It’s been said that the definition of insanity doing the same thing over and over again and expecting different results.
Are you going a little insane with your marketing efforts, trying the same things over and over but not getting anywhere (and have no idea why)? The problem might not be you—and I doubt you’re truly insane.
You just might be barking up the wrong tree. And in that case, the solution is simple: find a different tree!
If you’re finding yourself in any of these situations, it may be time to hit pause, return to the drawing board and consider another, more effective approach so your marketing gives you better results.
1.) You’re Trying to Convince Your Target Market They’re Wrong
Try this fun little experiment: get on a social media network, any social media network and espouse your political opinions to the world. See how many people who fundamentally disagree with you show up to argue about your opinions.
Then try to convince all those people they’re wrong.
You can also try this at your next family get-together or holiday. Or not, because you know how that ends.
So why are you trying the same thing in your marketing?
I’ve worked with financial planners who, when I ask them, “What does your target audience believe about money?” respond with, “Well, they don’t think they need a financial planner.”
Those firms used their marketing to try to convince that particular market segment that they were wrong. It didn’t work.
You need to understand your audience and meet them where they are and work with their beliefs, not against them. And if a client persona you want to market to fundamentally disagrees with your business or your services, you need to go back and redefine that target market.
2.) You’re Focusing on Your Weaknesses
Most of us feel that to improve personally and professionally, we need to identify our weaknesses and strengthen them.
I’m not sure what the thinking behind this is, but it seems a little backward to me—especially if you’re just starting out. Why double down on what you know you’re bad at, when you could really use all the help you can get to gain traction and grow your practice?
I don’t mean to suggest you should never identify a weak spot and attempt to improve or correct it. But I do mean to say the time to do that is not when you’re trying to grow, you’re struggling to hit goals or you’re not on track to the kind of success you want.
Focus on your strengths instead so you can start making progress and seeing results.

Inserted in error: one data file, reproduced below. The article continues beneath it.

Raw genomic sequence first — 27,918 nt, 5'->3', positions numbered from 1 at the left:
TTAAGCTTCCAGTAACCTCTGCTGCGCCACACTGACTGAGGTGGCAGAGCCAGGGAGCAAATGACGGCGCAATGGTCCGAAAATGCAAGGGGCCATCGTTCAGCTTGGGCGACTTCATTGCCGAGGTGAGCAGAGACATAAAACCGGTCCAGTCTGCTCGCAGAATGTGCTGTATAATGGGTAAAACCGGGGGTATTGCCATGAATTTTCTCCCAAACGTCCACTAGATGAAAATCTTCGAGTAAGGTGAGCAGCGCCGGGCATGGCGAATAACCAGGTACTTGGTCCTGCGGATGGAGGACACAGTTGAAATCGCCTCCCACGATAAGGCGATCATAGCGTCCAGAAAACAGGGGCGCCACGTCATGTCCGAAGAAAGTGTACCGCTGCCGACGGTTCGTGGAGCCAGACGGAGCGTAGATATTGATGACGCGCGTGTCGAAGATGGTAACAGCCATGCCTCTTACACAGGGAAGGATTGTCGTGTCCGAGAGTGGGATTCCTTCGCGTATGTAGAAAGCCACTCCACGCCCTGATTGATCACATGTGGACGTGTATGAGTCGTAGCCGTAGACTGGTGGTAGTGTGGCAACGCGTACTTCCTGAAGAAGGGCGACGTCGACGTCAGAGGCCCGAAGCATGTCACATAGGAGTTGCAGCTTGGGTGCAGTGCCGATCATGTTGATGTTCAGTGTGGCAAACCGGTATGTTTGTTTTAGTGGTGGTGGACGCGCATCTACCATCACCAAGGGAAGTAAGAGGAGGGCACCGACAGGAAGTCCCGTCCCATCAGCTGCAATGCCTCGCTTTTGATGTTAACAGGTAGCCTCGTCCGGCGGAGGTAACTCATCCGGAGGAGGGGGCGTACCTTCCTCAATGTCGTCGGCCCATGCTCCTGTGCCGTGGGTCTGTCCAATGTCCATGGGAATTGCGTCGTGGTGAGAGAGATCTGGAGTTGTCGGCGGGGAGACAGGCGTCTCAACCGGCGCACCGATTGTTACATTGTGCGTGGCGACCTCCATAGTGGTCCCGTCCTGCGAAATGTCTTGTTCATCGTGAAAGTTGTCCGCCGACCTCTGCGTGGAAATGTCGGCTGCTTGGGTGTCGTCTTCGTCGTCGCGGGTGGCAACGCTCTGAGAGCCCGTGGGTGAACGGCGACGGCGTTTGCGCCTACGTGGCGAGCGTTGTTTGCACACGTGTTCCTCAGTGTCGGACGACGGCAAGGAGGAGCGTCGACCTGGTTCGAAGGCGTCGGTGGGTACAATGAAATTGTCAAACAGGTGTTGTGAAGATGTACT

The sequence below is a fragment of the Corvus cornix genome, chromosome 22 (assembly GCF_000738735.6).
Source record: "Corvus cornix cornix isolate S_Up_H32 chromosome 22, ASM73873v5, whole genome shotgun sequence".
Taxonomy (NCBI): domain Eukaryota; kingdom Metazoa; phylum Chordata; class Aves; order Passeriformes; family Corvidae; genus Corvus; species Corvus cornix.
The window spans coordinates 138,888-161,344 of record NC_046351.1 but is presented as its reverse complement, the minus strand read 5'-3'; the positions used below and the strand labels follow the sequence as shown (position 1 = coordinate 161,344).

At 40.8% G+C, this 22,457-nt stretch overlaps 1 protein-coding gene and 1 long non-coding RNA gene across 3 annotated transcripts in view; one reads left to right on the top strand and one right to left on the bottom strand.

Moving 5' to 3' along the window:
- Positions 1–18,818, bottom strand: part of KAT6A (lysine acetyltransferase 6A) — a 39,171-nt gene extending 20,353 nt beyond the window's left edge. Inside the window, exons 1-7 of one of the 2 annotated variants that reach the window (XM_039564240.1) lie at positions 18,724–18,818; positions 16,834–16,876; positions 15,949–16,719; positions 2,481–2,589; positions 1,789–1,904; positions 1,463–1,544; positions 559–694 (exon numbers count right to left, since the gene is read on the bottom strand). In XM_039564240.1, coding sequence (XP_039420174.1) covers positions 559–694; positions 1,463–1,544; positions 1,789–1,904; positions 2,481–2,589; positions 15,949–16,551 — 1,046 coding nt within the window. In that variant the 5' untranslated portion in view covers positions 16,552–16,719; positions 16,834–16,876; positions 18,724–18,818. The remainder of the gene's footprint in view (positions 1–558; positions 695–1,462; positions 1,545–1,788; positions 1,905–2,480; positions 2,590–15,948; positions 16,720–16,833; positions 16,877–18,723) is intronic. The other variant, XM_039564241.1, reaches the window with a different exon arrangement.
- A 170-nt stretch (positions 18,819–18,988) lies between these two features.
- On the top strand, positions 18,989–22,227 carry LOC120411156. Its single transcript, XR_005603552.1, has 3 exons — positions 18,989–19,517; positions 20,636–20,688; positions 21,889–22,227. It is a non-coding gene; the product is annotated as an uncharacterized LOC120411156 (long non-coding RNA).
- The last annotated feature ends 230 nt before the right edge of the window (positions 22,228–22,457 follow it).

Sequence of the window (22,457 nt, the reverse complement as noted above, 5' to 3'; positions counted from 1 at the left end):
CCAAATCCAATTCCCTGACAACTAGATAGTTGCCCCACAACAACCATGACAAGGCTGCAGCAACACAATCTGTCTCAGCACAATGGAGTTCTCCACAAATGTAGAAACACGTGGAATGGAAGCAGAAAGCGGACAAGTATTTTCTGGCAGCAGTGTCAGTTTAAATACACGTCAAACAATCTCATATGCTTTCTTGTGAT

How does this apply to marketing? Here’s a simple example: if you’re a terrible writer but a great speaker, don’t blog. Try video or podcasts, seek out phone interviews with journalists, or apply for speaking gigs as you primary marketing channels.
Or record yourself talking and hire someone to transcribe that into a blog post for you.
3.) You’re Appealing to Reason
Many planners make rational, reasonable appeals in their marketing messages and their content. They logically explain their services and why they’re objectively better than the next firm down the road.
The problem? People aren’t rational.
People don’t make rational decisions. People don’t choose a product or service because it’s objectively better. People make decisions based on their emotions and their feelings, on their worldviews and belief systems.
We all suffer from a number of cognitive biases that lead us to make irrational or illogical decisions. That doesn’t mean we always make bad decisions or choose the wrong thing.
But we tend to believe we’re making logical choices when in fact we’re highly influenced by a number of things at a subconscious level that have nothing to do with logic at all. We’ll do mental back flips to justify our decisions as perfectly reasonable and rational.
The solution? Stop appealing to reason and start appealing to emotion—or even to those cognitive biases themselves.
You can do that through storytelling. You can do it through great copywriting. You can do it by understanding some basics about human psychology and understanding how people—including yourself—think and make decisions the way they do.
You can get empathetic with your audience and really take the time to understand what they care about and respond to, and what does or doesn’t matter so much to them.
Only by doing that work first can you create compelling content that resonates with the group of people you seek to serve.